None of those ideas or images sum up what they are, and the rest of “The Return, Part 8” explains why. These aren’t creatures from somewhere else, not exactly. These are something we have conjured. They’re not, as the owl imagery of Twin Peaks has sometimes suggested, an evil swooping in from elsewhere. Whatever we call them, they are an evil built on our vilest desires and devices, born into our world in the nuclear firestorm but nurtured by human frailty and cruelty.


I admit, I feel a pang of relief at this idea. The original run of Twin Peaks lets Leland Palmer off the hook, explicitly absolving him for Bob’s depredations on his daughter. Leland may not have wanted to give in to Bob’s appetites, but he “invited him in”… and as the diary pages revealed last week remind us, Laura’s trauma is even more devastating for her realization that it was at the hands, if not the intent, of her own father. There’s a grotesque righteousness in the suggestion that the evil of Bob isn’t some external force visited upon humankind, but something born from our corruption, from our willingness to pervert our greatest intellects and abilities to bring about terrible destruction.

Ray manages to put a mundane spin on the apparitions. “I think he’s dead. But he’s found some kind of help, so I’m not 100%,” he tells Phillip (presumably Phillip Jeffries from Fire Walk With Me) by voicemail. But even Ray, who can brush off a gaggle of supernatural flesh-eaters as “some kind of help,” appreciates the gravity of Bob’s face manifesting in the flesh of Dark Coop. “I saw something in Cooper,” he continues. “It may be the key to what this is all about.”


Ray’s stammered message bears repeating. “It may be the key to what all this is about.” Bob—the evil of Bob, the ability we all harbor to let evil in—has always been an essential element of Twin Peaks.

Maybe this is that article I was tempted to write about Lynch and a dark road full of turns, hypnotically dotted with white lines and barely illuminated by headlights. Those roads are more than a device to build suspense. They hint at the blank unknowability of this world we live in, and of all the possible worlds and planes—and especially of the unknowability of humankind, as demonstrated by its willingness to destroy itself and its fellows.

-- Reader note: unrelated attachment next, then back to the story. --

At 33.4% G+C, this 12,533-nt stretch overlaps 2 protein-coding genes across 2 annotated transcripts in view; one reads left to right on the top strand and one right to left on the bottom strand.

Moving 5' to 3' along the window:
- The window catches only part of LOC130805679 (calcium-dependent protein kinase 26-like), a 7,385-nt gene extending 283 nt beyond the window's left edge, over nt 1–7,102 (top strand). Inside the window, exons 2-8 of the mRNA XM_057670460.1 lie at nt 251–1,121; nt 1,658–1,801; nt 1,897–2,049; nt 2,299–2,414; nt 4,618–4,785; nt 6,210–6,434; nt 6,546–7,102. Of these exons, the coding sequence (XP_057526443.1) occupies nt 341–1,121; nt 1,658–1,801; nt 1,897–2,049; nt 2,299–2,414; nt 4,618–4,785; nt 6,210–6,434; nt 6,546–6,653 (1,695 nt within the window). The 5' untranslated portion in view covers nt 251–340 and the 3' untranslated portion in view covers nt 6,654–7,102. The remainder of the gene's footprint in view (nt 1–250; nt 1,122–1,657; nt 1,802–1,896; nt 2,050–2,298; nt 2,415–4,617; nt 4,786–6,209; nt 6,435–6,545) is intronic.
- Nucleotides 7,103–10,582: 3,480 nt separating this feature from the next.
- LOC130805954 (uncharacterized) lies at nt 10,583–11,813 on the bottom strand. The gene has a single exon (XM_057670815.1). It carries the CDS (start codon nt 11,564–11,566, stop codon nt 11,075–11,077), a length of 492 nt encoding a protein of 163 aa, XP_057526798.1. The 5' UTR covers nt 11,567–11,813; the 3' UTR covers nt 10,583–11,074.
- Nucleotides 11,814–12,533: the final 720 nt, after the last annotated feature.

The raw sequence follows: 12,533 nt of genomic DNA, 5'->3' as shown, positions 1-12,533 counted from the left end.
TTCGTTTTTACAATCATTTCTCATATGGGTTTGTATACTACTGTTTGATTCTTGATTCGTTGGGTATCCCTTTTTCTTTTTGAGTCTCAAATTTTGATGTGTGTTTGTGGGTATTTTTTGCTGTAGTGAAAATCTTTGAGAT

“There are three tracking devices on this car,” Dark Coop tells Ray before tossing his phone, complete with a dummy license number, to set any pursuers off their track, and you can almost hear David Lynch laughing at the appropriateness of that. Last week’s episode was hailed as a return to form, as finally giving the audience the recognizable Twin Peaks they’ve been tuning in for. And now, with a one-week hiatus ahead before “The Return, Part 9,” the show leaves us with this episode to ponder.

(Sheryl Lee) (Screenshot: Twin Peaks)

But now we know where Bob comes from, which is more than I ever expected from Twin Peaks. And we know Laura Palmer, her face gleaming within that golden orb, is on her way to earth, returning to this plane. (Update, an hour later: More precisely, the being who will be Laura Palmer, or will be present in Laura Palmer, is being sent to earth as a counterpoint to Bob. I can only plead, like Dean Pelton, that writing about these unexplained entities, overlapping identities, and intersecting time lines is a tricky task.) Early on in “The Return, Part 8,” before all the unexpected experimental swerves, Ray tells Dark Coop, “We’re heading in the right direction.” The road is hard to see and the terrain is unfamiliar, but this feels like the right direction, all right.

Stray observations

  • It is happening again: In the first season of Twin Peaks, The One-Armed Man says, “I think you say ‘convenience store.’ We lived above it.” In 1945, there is no “above” the (prominently and anachronistically named) convenience store. But there is a small peaked roof, suggesting a tiny second story, on the similar (but not identical) gas station the unnamed young people (Tikaeni Faircrest, Xolo Maridueña) walk past in 1956.
  • Hey, remember when I called the premiere “pure Lynchian horror” unlike anything we’d seen on television? I may have spoken too soon.
  • New life goal: Never say anything so precariously stupid as what Ray says to make Dark Coop look at him like that. When Dark Coop asked if Ray expected to hide out at “that place they call ‘The Farm,’” I squealed, “Ray’s gonna go live on a farm!”
  • You know it’s an eventful episode when an appearance by Nine Inch Nails (or as MC J.R. Starr introduces them, “The Nine Inch Nails”) gets relegated to stray observations.
  • The words The Woodsman recites over the air: “This is the water. And this is the well. Drink full and descend. The horse is the white of the eyes and dark within.”